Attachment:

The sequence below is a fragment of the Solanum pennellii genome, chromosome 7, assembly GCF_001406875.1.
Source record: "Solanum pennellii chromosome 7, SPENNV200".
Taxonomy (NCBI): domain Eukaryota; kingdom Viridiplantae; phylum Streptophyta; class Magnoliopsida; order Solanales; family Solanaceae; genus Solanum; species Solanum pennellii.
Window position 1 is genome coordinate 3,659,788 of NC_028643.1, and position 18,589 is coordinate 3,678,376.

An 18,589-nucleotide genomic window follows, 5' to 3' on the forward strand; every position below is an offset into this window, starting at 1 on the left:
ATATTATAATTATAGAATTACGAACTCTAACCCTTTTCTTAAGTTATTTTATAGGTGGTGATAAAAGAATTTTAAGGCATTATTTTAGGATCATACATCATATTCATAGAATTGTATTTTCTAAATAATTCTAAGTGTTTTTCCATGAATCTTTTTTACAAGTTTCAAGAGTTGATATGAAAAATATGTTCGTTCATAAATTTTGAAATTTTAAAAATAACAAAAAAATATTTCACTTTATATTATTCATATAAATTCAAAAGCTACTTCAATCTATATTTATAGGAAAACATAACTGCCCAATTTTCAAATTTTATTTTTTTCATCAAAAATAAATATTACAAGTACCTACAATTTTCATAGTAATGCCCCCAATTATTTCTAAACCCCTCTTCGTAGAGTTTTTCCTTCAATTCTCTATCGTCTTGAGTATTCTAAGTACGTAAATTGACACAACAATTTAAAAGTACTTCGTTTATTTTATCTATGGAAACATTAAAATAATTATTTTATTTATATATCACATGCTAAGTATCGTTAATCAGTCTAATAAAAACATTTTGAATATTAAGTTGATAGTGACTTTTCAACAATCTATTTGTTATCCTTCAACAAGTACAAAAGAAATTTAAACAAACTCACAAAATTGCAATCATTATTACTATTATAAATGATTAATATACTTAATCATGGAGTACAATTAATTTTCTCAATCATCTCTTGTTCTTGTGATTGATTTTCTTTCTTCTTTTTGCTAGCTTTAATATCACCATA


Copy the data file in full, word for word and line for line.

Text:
The sequence below is a fragment of the Solanum pennellii genome, chromosome 7, assembly GCF_001406875.1.
Source record: "Solanum pennellii chromosome 7, SPENNV200".
Taxonomy (NCBI): domain Eukaryota; kingdom Viridiplantae; phylum Streptophyta; class Magnoliopsida; order Solanales; family Solanaceae; genus Solanum; species Solanum pennellii.
Window position 1 is genome coordinate 3,659,788 of NC_028643.1, and position 18,589 is coordinate 3,678,376.

An 18,589-nucleotide genomic window follows, 5' to 3' on the forward strand; every position below is an offset into this window, starting at 1 on the left:
ATATTATAATTATAGAATTACGAACTCTAACCCTTTTCTTAAGTTATTTTATAGGTGGTGATAAAAGAATTTTAAGGCATTATTTTAGGATCATACATCATATTCATAGAATTGTATTTTCTAAATAATTCTAAGTGTTTTTCCATGAATCTTTTTTACAAGTTTCAAGAGTTGATATGAAAAATATGTTCGTTCATAAATTTTGAAATTTTAAAAATAACAAAAAAATATTTCACTTTATATTATTCATATAAATTCAAAAGCTACTTCAATCTATATTTATAGGAAAACATAACTGCCCAATTTTCAAATTTTATTTTTTTCATCAAAAATAAATATTACAAGTACCTACAATTTTCATAGTAATGCCCCCAATTATTTCTAAACCCCTCTTCGTAGAGTTTTTCCTTCAATTCTCTATCGTCTTGAGTATTCTAAGTACGTAAATTGACACAACAATTTAAAAGTACTTCGTTTATTTTATCTATGGAAACATTAAAATAATTATTTTATTTATATATCACATGCTAAGTATCGTTAATCAGTCTAATAAAAACATTTTGAATATTAAGTTGATAGTGACTTTTCAACAATCTATTTGTTATCCTTCAACAAGTACAAAAGAAATTTAAACAAACTCACAAAATTGCAATCATTATTACTATTATAAATGATTAATATACTTAATCATGGAGTACAATTAATTTTCTCAATCATCTCTTGTTCTTGTGATTGATTTTCTTTCTTCTTTTTGCTAGCTTTAATATCACCATA